World Series first; 'rookie' managers in both dugouts
It's an old baseball axiom that some players need a pat on the back, some need a kick, and the trick of being a successful manager is to figure out which is which.
When Dallas Green took over the Philadelphia Phillies, he didn't have to ponder that one very hard. After spending most of the past 25 years serving the organization in one capacity or another, he knew full well which category most of his charges fell in to -- and he acted accordingly.
As one close observer put it, Green's message from the very beginning translated into something like, "Do it this year or don't let the door hit you on the way out."
At 6 ft. 5 in., 230 pounds, Green projects a drill sergeant image -- and on the baseball field he has the personality to match. Some people think this approach is no longer feasible in these days of highly paid, individualistic athletes, but the Philadelphia brass obviously felt it was the one needed when it gave up on the "nice guy" methods of Danny Ozark. And whatever other factors may have been involved, one certainly cannot deny that it has worked.
"I started in spring training talking about character," Green recalled this week as his National League champions met the Kansas City Royals in the World Series. "I felt we needed character to win. It's one thing to say you want to win and another to show it," he said. "I told them the days were over when we could out-talent the other teams in our division -- that if we were going to win we were going to have to fight and grind for it."
The Phillies, already burdened with a sorry past in which they had been demolished in their only two World Series appearances, became a modern symbol of futility by winning three straight division titles (1976, '77, '78) only to lose in the playoffs each time despite a lineup that virtually oozed talent. The feeling grew that some players were more interested in individual statistics than team success. They sulked when things went wrong and shrugged off losses. And they created a feeling that this team couldn't win the big ones.
Last year they didn't even make it to the playoffs, falling back early and appearing to plain give up. So exit Ozark and enter Green.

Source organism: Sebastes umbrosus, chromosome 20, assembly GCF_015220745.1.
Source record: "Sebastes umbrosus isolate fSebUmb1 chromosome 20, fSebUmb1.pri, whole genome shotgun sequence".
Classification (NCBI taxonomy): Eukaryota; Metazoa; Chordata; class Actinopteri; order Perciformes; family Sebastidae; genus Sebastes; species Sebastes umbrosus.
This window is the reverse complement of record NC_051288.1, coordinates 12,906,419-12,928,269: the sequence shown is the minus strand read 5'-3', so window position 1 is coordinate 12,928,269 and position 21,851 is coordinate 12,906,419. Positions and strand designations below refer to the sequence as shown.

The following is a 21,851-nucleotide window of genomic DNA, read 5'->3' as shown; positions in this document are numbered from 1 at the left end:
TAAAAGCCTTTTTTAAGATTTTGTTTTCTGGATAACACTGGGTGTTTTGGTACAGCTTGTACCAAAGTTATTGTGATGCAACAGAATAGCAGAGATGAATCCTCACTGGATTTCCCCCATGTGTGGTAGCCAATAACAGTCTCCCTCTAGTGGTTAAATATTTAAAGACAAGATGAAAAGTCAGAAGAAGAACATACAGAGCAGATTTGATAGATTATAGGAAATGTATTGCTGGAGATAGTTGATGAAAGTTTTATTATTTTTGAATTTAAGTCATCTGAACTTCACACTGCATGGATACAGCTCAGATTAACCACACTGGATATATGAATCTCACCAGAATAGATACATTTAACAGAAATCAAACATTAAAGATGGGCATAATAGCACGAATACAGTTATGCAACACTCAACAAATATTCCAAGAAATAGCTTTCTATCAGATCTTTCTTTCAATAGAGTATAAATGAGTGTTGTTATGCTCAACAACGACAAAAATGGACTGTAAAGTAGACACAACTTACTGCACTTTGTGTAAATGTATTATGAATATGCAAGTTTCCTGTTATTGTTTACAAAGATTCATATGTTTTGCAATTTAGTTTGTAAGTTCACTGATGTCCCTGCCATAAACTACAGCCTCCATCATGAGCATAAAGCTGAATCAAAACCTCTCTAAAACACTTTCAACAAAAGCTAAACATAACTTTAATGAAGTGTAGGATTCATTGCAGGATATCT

A Journeyman pitcher for 12 major and minor league seasons, including several with the Phillies, Green managed Philadelphia farm clubs in 1968 and '69, then moved to the front office. He bacame director of minor league operations in 1972, and held that job until persuaded to step into the breech as manager last September, then to return this year.
Dallas is thus an enigma among those who normally hold this much coveted job: he was happy in the fron office, had no ambition to manage, and despite his success doesn't expect to keep at it very long. It was just that with his knowledge of the team, his physical prescence, and his mental toughness, Green seemed to be the right man to straighten out this particular team at this particular time.
"My job was to find if these guys still wanted to play for Philadelphia and win," he says. "And my judgment was deep down they did. I wanted to give them one more year to see if they wer eas good as we thought they were. I came in here to help these guys do what they said they wanted to do -- to win a world championship for Philadelphia."
Some veterans criticized the manager both for his whip-cracking methods and for the way he played several rookies in place of such familiar stars as Greg Luzinski and Bob Boone in some crucial late-season games. It all worked, though , as the team rallied to win its division title and the playoffs. Furthermore, unlike the situation on some other clubs -- where high-salaried malcontents can sometimes undermine a manager -- the players here didn't have much leverage.
"They knew they couldn't get me fired," Green once joked. "If they tried, I could just go back upstairs and fire them."